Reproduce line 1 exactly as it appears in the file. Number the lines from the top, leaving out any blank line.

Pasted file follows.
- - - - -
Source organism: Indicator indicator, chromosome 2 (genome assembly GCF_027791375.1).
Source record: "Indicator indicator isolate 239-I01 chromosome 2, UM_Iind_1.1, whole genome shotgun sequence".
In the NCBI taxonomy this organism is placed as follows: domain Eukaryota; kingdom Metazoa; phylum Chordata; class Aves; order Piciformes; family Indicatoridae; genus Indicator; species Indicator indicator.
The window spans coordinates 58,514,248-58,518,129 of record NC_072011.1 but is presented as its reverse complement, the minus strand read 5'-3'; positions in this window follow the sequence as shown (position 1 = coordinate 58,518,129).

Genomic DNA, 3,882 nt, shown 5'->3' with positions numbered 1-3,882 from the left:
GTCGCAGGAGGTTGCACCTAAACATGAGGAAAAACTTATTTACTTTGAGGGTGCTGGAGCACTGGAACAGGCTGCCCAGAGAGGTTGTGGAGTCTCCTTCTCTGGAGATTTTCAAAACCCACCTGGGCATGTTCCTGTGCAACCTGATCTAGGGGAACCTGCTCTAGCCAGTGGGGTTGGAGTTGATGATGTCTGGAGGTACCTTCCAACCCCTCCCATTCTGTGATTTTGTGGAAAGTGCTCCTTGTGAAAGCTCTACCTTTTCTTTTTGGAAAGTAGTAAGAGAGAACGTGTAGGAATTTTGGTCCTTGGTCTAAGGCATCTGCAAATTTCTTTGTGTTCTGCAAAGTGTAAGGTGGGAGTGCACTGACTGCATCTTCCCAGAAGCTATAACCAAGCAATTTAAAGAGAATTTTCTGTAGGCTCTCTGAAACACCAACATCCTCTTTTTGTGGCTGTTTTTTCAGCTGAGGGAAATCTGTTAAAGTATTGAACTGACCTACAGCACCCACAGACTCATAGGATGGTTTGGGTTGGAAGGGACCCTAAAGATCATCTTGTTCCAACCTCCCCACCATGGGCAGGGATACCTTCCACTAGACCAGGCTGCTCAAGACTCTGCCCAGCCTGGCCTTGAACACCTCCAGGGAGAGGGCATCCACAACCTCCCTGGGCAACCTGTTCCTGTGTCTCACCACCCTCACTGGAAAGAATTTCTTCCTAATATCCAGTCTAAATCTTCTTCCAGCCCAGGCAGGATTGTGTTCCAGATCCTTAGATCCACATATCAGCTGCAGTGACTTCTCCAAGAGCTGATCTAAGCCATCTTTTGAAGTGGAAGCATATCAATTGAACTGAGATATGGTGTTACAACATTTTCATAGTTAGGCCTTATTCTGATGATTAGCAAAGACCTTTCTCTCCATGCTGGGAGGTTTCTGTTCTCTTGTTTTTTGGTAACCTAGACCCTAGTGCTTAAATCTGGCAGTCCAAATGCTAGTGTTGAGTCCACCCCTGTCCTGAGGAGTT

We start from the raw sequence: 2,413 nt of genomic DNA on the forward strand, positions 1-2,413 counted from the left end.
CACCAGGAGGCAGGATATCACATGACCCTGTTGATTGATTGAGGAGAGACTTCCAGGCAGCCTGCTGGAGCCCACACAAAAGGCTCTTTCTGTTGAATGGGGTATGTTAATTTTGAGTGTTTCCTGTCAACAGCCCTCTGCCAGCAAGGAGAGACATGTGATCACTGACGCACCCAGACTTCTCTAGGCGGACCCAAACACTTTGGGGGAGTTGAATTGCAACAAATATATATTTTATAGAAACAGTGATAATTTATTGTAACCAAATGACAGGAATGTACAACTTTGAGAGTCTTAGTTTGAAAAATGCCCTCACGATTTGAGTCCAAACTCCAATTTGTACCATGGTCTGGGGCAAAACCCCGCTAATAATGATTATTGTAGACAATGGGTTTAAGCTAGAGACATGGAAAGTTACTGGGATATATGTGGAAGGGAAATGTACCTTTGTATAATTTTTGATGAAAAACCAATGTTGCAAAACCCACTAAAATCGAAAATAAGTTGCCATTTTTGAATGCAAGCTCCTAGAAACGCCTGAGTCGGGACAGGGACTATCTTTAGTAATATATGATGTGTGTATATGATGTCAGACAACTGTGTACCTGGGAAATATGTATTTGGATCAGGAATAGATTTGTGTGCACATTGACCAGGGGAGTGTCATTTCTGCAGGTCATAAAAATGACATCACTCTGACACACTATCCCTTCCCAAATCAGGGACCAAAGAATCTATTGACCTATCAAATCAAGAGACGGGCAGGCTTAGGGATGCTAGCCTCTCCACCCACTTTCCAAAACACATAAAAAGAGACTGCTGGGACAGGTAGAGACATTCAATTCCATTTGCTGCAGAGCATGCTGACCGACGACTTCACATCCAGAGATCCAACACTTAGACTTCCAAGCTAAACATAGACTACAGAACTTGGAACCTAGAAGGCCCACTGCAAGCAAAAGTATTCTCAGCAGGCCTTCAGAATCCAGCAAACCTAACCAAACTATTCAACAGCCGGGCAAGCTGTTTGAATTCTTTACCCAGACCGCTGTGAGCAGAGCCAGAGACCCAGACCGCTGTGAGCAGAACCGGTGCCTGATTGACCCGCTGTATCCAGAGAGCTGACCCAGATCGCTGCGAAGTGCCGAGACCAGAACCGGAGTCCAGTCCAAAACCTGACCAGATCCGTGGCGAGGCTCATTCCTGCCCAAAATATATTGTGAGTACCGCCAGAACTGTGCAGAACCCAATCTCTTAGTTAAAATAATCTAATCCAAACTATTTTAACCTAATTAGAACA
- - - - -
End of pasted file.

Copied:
Source organism: Indicator indicator, chromosome 2 (genome assembly GCF_027791375.1).